Oceanic circumpolar habitats of Antarctic krill

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Atkinson, A., Siegel, V., Pakhomov, E. A., Rothery, P., Loeb, V., Ross, R. M., … Fleming, A. H. (2008). Oceanic circumpolar habitats of Antarctic krill. Marine Ecology Progress Series, 362, 1-23. doi:10.3354/meps07498
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TitleOceanic circumpolar habitats of Antarctic krill
AuthorsA. Atkinson, V. Siegel, A. Pakhomov, P. Rothery, V. Loeb, M. Ross, B. Quetin, K. Schmidt, P. Fretwell, J. Murphy, A. Tarling, H. Fleming
AbstractSurveys of Euphausia superba often target localised shelves and ice edges where their growth rates and predation losses are atypically high. Emphasis on these areas has led to the current view that krill require high food concentrations, with a distribution often linked to shelves. For a wider, circumpolar perspective, we compiled all available net-based density data on postlarvae from 8137 mainly summer stations from 1926 to 2004. Unlike Antarctic zooplankton, the distribution of E. superba is highly uneven, with 70 % of the total stock concentrated between longitudes 0° and 90° W. Within this Atlantic sector, krill are abundant over both continental shelf and ocean. At the Antarctic Peninsula they are found mainly over the inner shelf, whereas in the Indian-Pacific sectors krill prevail in the ocean within 200 to 300 km of the shelf break. Overall, 87% of the total stock lives over deep oceanic water (>2000 m), and krill occupy regions with moderate food concentrations (0.5 to 1.0 mg chl am -3). Advection models suggest some northwards loss from these regions and into the low chlorophyll belts of the Antarctic Circumpolar Current (ACC). We found possible evidence for a compensating southwards migration, with an increasing proportion of krill found south of the ACC as the season progresses. The retention of krill in moderately productive oceanic habitats is a key factor in their high total production. While growth rates are lower than over shelves, the ocean provides a refuge from shelf-based predators. The unusual circumpolar distribution of krill thus reflects a balance between advection, migration, top-down and bottom-up processes. © Inter-Research 2008.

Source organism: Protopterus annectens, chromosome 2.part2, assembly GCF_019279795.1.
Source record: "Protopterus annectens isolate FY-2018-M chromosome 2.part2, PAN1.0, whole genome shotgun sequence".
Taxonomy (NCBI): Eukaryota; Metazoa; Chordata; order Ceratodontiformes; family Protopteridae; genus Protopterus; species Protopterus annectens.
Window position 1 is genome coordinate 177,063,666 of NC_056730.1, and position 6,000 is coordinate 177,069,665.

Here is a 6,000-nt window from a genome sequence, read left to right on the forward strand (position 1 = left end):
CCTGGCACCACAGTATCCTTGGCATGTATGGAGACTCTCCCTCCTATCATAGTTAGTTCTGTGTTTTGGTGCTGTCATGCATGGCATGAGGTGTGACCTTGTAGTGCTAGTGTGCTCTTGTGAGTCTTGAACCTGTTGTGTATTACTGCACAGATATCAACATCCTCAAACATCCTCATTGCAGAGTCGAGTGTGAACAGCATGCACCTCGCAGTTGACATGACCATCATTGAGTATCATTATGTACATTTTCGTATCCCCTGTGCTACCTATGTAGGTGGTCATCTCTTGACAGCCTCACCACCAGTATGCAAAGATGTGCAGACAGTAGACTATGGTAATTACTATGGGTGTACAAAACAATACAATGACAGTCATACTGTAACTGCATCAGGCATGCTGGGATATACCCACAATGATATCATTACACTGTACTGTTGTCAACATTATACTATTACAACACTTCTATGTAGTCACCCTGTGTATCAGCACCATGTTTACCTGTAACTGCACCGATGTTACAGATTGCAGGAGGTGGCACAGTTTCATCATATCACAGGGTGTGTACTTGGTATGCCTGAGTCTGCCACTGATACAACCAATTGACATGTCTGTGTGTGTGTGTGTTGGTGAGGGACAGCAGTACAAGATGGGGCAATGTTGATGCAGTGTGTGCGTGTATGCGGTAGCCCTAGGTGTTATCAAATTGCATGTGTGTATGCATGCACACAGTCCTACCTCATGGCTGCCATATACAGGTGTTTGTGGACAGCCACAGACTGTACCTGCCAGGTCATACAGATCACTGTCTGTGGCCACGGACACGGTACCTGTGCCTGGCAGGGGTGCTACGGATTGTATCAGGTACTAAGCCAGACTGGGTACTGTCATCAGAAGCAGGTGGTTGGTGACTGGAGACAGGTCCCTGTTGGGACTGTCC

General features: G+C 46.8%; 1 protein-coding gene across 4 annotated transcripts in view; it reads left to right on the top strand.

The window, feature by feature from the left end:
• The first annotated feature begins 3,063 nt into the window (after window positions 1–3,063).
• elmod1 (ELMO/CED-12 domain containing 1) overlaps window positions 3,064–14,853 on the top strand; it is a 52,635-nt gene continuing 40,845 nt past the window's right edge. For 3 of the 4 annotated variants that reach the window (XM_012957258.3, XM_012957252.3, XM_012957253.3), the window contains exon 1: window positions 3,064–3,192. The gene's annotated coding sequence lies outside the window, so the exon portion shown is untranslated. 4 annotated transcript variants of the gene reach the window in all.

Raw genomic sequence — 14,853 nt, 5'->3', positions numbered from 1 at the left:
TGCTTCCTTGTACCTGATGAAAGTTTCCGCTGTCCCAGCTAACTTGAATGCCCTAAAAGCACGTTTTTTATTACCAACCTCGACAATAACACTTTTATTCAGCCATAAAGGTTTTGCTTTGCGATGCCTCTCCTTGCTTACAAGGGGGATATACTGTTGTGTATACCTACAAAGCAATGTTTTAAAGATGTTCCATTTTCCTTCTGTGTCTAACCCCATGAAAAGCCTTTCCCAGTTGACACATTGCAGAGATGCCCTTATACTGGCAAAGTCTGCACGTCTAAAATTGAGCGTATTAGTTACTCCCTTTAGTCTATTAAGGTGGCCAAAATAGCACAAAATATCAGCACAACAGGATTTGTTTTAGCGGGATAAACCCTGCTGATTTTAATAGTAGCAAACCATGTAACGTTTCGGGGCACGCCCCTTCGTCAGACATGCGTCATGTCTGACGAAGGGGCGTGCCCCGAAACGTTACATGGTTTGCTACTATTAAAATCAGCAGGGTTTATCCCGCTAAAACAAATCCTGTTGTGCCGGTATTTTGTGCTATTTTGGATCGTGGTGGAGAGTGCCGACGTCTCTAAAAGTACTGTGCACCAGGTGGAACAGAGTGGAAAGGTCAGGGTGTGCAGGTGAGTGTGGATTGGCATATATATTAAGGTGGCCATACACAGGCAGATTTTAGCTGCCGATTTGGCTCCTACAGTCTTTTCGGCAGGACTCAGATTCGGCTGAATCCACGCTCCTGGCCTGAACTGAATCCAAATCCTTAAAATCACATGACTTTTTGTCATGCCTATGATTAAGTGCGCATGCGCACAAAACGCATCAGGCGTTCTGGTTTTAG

JournalMarine Ecology Progress Series
Date2008
Volume362
Start page1
End page23
ISSN01718630
Subjectsabundance, biological survey, bottom-up control, continental shelf, crustacean, growth rate, habitat quality, mortality, predation risk, refuge, top-down control, Antarctic Circumpolar Current, Antarctic Peninsula, Antarctica, Southern Ocean, West Antarctica, Decapoda (Crustacea), Euphausia superba, Euphausiacea, Euphausiidae
NoteCited By (since 1996):76, CODEN: MESED, Downloaded from: www.int-res.com/articles/feature/m362p001.pdf (13 June 2014).

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